How Manchester FA is keeping grassroots football alive and kicking
In the silence that engulfed Manchester immediately after the lockdown in March this year, murmurs of disappointment over the halt imposed on the ‘beautiful game’ may have gone unnoticed.
Home to two of English football’s top-flight clubs, the absence of football was felt by players, coaches and fans in Manchester alike. It was a sentiment the city’s governing body for grassroots football, the Manchester Football Association, noticed only too well.
In the immediate aftermath of the curbs, MFA had one primary concern: the plight of officials, coaches, referees, administrators and players. What would they do when there was no football?
“Football has an older workforce, and our concern was that with the lockdown, individuals could become more lonely because they wouldn’t be able meet their family or friends as they used to,” said Paul Roots, Business Operations Manager at Manchester FA.
MFA, a customer of Freshworks, leveraged the Freshdesk software to explore its customer base—which included aspiring coaches, referees, and football aficionados—and segment it down to certain categories. It began reaching out to them proactively. In the words of Paul, the idea was “not to sell them anything or get them to do anything but just talk to them, talk to them about football, because if there is one thing all our customers have in common, that’s football.”
MFA should know: according to its website, the organization looks after the development of about 30,000 players across 2,200 teams. It is a non-profit service delivery body, committed—like 50 other county football associations across England—to developing, supporting and governing grassroots football. Among other things, it provides coaching and refereeing courses, and guidelines on providing a safe environment and reducing the risk of harm in football.
While Freshdesk came in handy for MFA to reach out to customers, the act itself is not atypical of an organization that has remained dedicated for nearly a century and a third to the game. Far removed from the glitz of high-flying leagues, taking the game to the depths of communities—including those underprivileged by class and race—takes patient work.
In its mission towards achieving ‘Football for All’, MFA has been a user of Freshworks products since 2017. But this took on a steep technological pivot, too. Earlier used for handling customer queries for specific departments like discipline and competitions, Freshdesk has now become the interface for all customer queries, including those popping up on social media such as Facebook and Twitter. “We still use other systems… but any customer that wants to talk to us will come through the Freshdesk system,” said Paul.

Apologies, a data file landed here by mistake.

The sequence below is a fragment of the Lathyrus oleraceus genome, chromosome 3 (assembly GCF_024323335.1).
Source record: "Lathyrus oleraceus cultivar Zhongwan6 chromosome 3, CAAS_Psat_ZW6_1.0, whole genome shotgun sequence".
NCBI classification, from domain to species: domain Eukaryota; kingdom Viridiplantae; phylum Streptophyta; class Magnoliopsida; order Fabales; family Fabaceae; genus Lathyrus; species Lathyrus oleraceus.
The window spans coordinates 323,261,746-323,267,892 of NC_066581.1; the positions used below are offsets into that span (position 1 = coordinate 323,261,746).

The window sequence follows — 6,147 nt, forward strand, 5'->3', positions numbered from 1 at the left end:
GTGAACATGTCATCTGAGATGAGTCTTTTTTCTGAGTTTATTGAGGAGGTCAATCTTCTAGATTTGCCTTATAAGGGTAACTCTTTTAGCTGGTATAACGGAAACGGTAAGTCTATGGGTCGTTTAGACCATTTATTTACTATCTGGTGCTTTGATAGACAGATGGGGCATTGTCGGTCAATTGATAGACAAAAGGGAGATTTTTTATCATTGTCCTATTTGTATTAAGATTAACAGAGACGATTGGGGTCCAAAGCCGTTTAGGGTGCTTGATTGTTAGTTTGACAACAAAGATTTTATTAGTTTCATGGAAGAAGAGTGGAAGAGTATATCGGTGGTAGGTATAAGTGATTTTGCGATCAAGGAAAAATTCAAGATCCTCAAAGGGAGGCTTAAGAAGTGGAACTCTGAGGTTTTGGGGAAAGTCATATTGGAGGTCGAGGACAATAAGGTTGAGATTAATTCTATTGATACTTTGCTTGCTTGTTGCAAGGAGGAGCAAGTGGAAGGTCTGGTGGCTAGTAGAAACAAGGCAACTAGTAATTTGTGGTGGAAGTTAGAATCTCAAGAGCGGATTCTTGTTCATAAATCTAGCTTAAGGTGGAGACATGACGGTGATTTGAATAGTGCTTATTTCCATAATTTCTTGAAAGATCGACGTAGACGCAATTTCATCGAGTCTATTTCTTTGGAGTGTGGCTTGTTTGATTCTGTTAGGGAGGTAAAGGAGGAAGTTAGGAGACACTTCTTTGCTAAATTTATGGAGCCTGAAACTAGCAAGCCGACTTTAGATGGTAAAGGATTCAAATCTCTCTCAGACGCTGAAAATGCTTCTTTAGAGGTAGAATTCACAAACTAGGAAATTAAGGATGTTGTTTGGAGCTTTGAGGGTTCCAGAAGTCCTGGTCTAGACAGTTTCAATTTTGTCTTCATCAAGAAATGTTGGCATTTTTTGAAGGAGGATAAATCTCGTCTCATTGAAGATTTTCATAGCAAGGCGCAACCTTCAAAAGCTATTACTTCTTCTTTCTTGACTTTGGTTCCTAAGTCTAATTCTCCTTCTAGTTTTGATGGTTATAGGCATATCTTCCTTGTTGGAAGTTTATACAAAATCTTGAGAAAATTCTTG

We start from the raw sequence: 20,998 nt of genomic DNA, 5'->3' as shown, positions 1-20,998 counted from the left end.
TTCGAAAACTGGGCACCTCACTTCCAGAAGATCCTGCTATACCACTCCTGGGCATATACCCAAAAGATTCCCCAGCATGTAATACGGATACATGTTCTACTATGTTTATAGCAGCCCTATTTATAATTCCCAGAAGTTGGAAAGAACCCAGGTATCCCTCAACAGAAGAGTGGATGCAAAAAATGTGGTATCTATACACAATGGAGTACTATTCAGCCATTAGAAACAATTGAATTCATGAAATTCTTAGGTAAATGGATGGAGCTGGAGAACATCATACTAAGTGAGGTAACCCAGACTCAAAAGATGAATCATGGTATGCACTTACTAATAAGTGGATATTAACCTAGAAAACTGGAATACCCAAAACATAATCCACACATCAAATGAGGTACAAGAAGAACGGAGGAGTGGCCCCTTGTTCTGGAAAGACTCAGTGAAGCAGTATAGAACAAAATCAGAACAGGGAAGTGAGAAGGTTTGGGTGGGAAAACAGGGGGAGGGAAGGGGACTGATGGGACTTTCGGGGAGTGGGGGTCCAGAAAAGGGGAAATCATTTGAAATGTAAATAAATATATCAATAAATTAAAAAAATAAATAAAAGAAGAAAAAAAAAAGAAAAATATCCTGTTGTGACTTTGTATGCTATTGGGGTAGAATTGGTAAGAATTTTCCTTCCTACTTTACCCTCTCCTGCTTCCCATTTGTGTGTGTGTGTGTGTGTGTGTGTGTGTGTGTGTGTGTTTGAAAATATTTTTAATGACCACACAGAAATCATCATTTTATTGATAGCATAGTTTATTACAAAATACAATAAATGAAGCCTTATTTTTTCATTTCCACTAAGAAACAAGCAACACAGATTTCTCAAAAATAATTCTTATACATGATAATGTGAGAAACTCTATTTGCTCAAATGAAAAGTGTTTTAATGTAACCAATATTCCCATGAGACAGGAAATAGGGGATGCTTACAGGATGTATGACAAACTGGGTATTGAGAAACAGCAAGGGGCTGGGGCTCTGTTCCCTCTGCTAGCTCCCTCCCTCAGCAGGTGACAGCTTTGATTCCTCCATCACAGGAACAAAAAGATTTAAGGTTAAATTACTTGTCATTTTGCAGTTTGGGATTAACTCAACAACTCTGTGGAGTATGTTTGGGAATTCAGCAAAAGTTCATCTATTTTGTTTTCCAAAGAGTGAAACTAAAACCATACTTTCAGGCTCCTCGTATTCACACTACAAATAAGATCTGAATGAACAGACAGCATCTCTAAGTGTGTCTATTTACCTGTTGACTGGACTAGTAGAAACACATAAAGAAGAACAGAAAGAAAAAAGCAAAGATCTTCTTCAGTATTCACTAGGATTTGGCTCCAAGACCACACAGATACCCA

Following the national lockdown that began in late March, Manchester FA stepped on the gas when it came to automation, using the Freshdesk system to automatically answer queries. It had the unenviable task of informing clubs post-lockdown about where the league positions stood. Using Freshdesk, MFA was able to send automated emails on how the seasons would be resolved.
Manchester FA has ensured that each of its 420 clubs is kept updated at all times. “We only have a small team (17 agents) who have had to deal with a vastly increased number of enquiries and tickets, and Freshdesk has been crucial to helping us do this and keep all clubs informed with how their season has been resolved,” said Paul.
Sport across England is seeing a sputtering resumption. The Football Association in England had announced a phased return. The MFA had stated that competitive grassroots football like pre-season fixtures, festivals and small-sided contests may begin in August, but that league fixtures needed to wait till September, adding that clubs and facility providers should put necessary risk assessment systems in place before competitive football could make a comeback. The big-buck challenges have already charted their return—the famed English Premier League published a detailed rulebook as early as June.
Amid doubts and troubling questions over the future of sport, bodies such as MFA continue their work to introduce the game to grassroots communities. Freshworks’ UK managing director Simon Johnson summed it up well: “Sport has not been immune to the global crisis, but it does feel great to be supporting the efforts of a driven organization like MFA in trying to inculcate the spirit of football down at the brass tacks.”
For MFA, the next frontier with Freshworks is to improve access to the knowledge base on its website, which will enable customers to help themselves with useful information. Of course, MFA has now been leaning toward Freshworks’ chat product Freshchat. “What the system is showing is that a lot of the queries are coming in at 3-4 am, believe it or not! Without changing our opening hours, a big focus of ours now is on how we enable support around the clock and through the year,” said Paul.
(With inputs from Miguel Allende)
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